Often, the hazards of war are discussed as influential on the identity of a region or country; however, Remarque’s work reveals the horror and discontent that war can have on the individual soldier. Told from the first-person point of view, All Quiet on the Western Front highlights the struggle of soldiers to cope with war and its aftermath. Instead of glorifying war as a satisfyingly patriotic endeavor, All Quiet on the Western Front provides a realistic portrayal of war’s negative influence on young soldiers.
The novella is also unique because the story provides a sympathetic viewpoint of the German soldier in World War I. Despite growing tensions between Germany and England/United States, All Quiet on the Western Front was successfully received by English and American readers. The reception owes much to Remarque’s ability to personalize war and devalue the grandeur of fighting. Through the story, readers were able to recognize how in addition to British and American soldiers, many German soldiers and their families also endured the horrors of war. The novella showed that far too often, war leaves no winners in its midst.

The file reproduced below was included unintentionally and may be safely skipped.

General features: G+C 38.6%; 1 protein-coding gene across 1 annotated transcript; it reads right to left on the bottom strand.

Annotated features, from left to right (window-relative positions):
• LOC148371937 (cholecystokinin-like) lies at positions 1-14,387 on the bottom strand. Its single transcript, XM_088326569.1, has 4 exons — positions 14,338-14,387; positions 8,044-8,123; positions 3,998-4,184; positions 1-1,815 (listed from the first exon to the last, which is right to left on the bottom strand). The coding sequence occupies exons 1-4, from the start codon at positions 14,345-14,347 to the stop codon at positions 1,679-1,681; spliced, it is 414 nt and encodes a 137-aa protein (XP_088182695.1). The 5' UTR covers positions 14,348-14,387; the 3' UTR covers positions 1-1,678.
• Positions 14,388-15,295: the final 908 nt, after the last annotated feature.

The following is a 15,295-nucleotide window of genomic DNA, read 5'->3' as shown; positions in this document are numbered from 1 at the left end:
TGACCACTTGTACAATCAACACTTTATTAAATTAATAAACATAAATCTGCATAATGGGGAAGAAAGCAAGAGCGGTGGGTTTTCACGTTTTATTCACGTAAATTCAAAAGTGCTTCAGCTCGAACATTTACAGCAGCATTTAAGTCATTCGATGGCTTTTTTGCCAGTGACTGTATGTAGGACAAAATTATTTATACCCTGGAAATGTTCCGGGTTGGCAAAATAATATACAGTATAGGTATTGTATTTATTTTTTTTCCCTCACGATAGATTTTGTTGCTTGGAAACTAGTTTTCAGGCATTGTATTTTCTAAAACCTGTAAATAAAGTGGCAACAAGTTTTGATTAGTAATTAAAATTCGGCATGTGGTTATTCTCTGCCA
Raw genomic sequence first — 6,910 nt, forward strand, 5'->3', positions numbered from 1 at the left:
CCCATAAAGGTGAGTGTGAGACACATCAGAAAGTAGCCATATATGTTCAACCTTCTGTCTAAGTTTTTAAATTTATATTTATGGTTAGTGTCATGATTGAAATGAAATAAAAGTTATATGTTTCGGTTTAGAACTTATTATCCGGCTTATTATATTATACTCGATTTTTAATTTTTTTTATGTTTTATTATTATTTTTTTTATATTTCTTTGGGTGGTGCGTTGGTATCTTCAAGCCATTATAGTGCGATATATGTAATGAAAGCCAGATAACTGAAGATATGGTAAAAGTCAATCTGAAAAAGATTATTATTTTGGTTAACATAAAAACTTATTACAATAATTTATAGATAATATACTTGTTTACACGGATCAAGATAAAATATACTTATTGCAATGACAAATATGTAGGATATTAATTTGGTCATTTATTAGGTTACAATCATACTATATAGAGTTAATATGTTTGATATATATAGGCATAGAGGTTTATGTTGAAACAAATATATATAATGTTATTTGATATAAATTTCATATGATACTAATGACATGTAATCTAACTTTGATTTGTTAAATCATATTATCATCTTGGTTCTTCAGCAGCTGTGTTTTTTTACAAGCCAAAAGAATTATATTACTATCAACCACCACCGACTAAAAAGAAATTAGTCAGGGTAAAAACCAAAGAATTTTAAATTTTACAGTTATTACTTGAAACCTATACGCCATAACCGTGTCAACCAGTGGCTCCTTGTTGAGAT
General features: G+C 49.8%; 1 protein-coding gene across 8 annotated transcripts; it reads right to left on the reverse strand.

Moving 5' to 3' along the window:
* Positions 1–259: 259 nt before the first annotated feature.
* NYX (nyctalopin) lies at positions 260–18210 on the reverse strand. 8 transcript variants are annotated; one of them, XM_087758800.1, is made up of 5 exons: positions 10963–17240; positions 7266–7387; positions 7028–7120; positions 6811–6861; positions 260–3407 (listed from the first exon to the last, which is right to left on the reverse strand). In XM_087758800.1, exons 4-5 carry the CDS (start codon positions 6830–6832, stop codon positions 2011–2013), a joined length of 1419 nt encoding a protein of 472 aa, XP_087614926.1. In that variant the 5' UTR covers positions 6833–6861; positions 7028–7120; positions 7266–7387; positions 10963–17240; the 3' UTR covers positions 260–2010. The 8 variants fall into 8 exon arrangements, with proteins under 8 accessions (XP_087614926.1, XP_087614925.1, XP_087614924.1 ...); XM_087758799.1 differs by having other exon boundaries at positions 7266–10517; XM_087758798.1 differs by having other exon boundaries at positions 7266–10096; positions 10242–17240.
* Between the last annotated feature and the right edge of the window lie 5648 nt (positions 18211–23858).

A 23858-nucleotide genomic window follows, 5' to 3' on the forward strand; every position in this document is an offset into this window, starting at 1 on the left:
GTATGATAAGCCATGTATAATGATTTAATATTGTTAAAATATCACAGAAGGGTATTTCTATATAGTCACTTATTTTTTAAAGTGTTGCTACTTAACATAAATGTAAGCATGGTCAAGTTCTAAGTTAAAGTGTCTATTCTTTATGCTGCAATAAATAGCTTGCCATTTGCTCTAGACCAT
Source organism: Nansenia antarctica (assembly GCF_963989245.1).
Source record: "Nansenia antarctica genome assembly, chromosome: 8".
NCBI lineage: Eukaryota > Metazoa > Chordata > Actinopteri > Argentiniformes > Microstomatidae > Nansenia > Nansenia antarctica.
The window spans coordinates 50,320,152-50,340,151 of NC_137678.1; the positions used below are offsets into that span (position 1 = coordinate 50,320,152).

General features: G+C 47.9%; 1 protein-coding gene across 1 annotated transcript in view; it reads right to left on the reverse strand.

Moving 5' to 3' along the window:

Although now considered an undisputed classic, All Quiet on the Western Front endured a complex publication history. First published in the German newspaper Vossische Zeitung in 1928, the novella was later published in book form in 1929. Titled Im Westen nichts Neues, the book was banned by Nazi Germany for supposedly portraying German military forces in a negative light. Those who owned All Quiet on the Western Front were encouraged to burn the book. Despite Nazi opposition, Remarque